“She’s barely older than Aimee,” Gus said quietly.

  “Bad girls shall inherit the earth,” said Hannah. “It’s always too late after the fact.”

  “It’s different from what you went through.”

  “Yes, but if I’d been more vocal, or stronger, or simply savvier, I wouldn’t have found myself on the outside looking in,” Hannah replied. “Or, more correctly, on the outside hiding out. You can’t afford to feel guilty about a rival, especially one who hasn’t shown any reason she should be trusted. I’ve written about this type of coworker before,” she added, knowing Gus was aware she’d never actually worked outside her carriage house diningroom.

  “It’s just that maybe I should be more understanding, have more faith in the CookingChannel,” said Gus.

  “Oh, Gus,” implored Hannah. “This woman was thrust on the air with you and now you’re sharing your show. Your show. You have worked at this for years, built a fan base, and now you’re practically handing it all to CarmenVega. That’s not fair. Get angry!”

  Gus hesitated. “No,” she said, a little doubtfully. “I don’t like to feel angry.”

  “Yes! Use your frustration to create focus. Turn your anger outward, not inward.” Hannah stood up. “Listen to me: I know what it’s like to be mad at yourself. And it’s not going to help one bit. You have to play smart.”

  “And that means . . .”

  “Be professional. Be on top of your game,” she said. “But when it’s your turn to serve, hit hard. Damn hard.”

  It was Slightly overcast when the trio of Oliver, Carmen, and Gus met at the farmer’s market in Union Square a few days later, marching silently into the throngs of gourmet yuppies looking for heirloom tomatoes and NYU students in search of a few inexpensive bites of, well, anything. Stalls were set up over a long expanse of concrete, next to a park—really just a collectionof nice trees and park benches—between Broadway and Park Avenue South. Every so often the rumble of a train pulling into the subway station below could be heard, and a steady stream of people flowed up and out of the staircases underground.

  Gus took a deep breath, taking in the wondrous scent of fresh herbs, ran her eyes over the stalls of red and yellow tulips and the tables mounded with ramps, asparagus, sorrel, chives, and mushrooms. Farther along she could make out the crisp spring lettuces, the romaine and spinach and what was known as a merlot, with its wonderful ruffled red edges and bright green ribs. Gus longed to crunch on a few baby carrots, dreamed of giving them a quick blanch and a dab of butter and parsley. Yum!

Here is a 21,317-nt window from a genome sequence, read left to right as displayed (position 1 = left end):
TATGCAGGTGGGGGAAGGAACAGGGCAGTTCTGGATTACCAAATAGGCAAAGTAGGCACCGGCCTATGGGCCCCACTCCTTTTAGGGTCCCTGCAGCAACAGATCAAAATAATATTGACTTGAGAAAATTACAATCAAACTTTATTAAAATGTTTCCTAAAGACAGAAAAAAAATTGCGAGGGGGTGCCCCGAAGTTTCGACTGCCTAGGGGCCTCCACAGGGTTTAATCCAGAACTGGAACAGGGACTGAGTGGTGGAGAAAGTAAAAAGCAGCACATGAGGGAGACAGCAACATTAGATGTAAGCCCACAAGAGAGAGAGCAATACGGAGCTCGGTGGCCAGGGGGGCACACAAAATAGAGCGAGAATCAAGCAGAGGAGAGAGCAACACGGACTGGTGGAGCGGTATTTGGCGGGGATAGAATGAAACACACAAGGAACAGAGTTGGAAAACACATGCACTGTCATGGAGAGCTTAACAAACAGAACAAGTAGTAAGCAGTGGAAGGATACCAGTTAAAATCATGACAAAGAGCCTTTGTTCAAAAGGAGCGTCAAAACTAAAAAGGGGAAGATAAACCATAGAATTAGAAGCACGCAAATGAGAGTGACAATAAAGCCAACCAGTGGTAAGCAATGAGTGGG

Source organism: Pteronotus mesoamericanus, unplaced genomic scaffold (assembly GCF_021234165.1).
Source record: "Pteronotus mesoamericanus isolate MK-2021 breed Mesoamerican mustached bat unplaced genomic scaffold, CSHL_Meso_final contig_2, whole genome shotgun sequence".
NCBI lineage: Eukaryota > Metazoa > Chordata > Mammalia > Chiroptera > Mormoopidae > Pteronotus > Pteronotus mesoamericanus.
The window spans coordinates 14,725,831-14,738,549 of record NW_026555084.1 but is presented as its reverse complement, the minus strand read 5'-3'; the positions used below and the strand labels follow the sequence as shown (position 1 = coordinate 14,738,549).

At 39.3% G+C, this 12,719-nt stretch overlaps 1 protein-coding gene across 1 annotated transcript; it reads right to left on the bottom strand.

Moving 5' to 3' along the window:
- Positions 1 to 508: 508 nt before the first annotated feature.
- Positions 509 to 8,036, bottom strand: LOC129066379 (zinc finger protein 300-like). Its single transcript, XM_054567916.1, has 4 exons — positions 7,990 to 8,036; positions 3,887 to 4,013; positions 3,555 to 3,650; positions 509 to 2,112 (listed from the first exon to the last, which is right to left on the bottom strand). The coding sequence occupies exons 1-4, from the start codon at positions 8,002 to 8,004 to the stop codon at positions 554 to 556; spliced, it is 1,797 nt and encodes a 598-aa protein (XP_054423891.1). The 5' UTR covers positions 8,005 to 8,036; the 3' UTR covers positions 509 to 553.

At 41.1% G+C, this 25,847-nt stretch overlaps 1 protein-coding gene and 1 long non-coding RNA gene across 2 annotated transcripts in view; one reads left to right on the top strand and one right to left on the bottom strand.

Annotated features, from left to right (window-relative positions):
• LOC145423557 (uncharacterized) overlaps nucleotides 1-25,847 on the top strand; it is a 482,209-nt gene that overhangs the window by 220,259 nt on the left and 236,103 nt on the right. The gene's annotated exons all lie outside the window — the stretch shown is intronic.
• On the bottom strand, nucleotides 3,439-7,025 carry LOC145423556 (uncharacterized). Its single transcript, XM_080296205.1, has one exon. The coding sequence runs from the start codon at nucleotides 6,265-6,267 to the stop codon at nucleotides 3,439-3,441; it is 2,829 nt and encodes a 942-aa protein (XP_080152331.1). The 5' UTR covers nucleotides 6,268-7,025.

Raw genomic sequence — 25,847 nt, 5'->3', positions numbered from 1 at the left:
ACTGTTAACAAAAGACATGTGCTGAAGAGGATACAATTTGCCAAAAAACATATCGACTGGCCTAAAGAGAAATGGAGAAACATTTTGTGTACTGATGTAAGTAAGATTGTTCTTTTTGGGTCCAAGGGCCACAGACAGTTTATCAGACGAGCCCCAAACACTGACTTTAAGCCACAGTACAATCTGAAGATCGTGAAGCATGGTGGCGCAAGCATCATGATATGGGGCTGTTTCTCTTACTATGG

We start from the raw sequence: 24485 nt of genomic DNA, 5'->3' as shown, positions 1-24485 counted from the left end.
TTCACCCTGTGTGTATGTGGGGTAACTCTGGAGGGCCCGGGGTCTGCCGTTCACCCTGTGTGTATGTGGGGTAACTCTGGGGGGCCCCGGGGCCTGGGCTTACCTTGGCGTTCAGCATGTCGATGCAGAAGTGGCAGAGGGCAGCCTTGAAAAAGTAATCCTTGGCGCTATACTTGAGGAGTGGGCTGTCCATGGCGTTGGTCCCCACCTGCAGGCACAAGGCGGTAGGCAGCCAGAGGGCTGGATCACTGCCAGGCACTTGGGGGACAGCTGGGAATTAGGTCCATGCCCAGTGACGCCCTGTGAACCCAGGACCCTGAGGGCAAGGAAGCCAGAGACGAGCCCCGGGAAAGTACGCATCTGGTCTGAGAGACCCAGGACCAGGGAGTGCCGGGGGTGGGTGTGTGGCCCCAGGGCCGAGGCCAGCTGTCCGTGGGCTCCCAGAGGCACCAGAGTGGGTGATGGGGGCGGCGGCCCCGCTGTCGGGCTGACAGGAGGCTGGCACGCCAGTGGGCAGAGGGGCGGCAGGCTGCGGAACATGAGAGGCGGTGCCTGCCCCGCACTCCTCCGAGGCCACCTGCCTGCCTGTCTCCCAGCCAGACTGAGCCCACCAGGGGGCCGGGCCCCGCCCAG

She wanted a chance to wander through the crowd, imagining how she’d put together an early spring vegetable soup, and savor a cup of tea as she people-watched the comings and goings of the green market.

  Oliver had come prepared, carrying natural canvas bags in which they could tote away their prized goodies, and he handed them out to Gus and Carmen.

  “Same for everybody,” he said cheerily.

  Gus noted, almost unconsciously, the double takes as the Saturday morning shoppers stared at her group. It was something she’d gotten used to a long time ago, the public persona that was Gus Simpson. There were moments when her other life seemed like a dream she’d once had and this world, this career, was all she’d ever known. Not everyone knew who she was—she wasn’t a movie star, for God’s sake—but enough passersby paid attention to her that it made others look and frown, trying to figure out why her face was so familiar. Was she someone they went to high school with? No, wait, she looked just like . . .

  “Gus Simpson!” she heard a woman squeal behind her. “Isn’t she gorgeous?” Gus inwardly brightened at the
comment and looked hard at Carmen,willing her to hear. Then a horrid thought crossed her mind: what if they were remarking about Carmen’s good looks?

  “So, here we are,” Carmen said, interrupting Gus’s thoughts. “It’s tremendouslycold for late April.”

  Lacking patience or desire to listen to Carmen, Gus did what she did best: she made decisions.

  “Let’s split up, go shopping separately, and meet on a park bench in twenty minutes to compare purchases,” she suggested. Carmen’s cell phone rang but Gus pretended not to notice. She kept talking. “Porter didn’t mean for us to be joined at the hip.”

  “Should we synchronize our watches?” asked Oliver, smiling broadly. He had lines around his mouth when he did so, friendly ones. He was a good smiler, Gus thought. Carmen wandered a few steps away from the group to talk on her phone.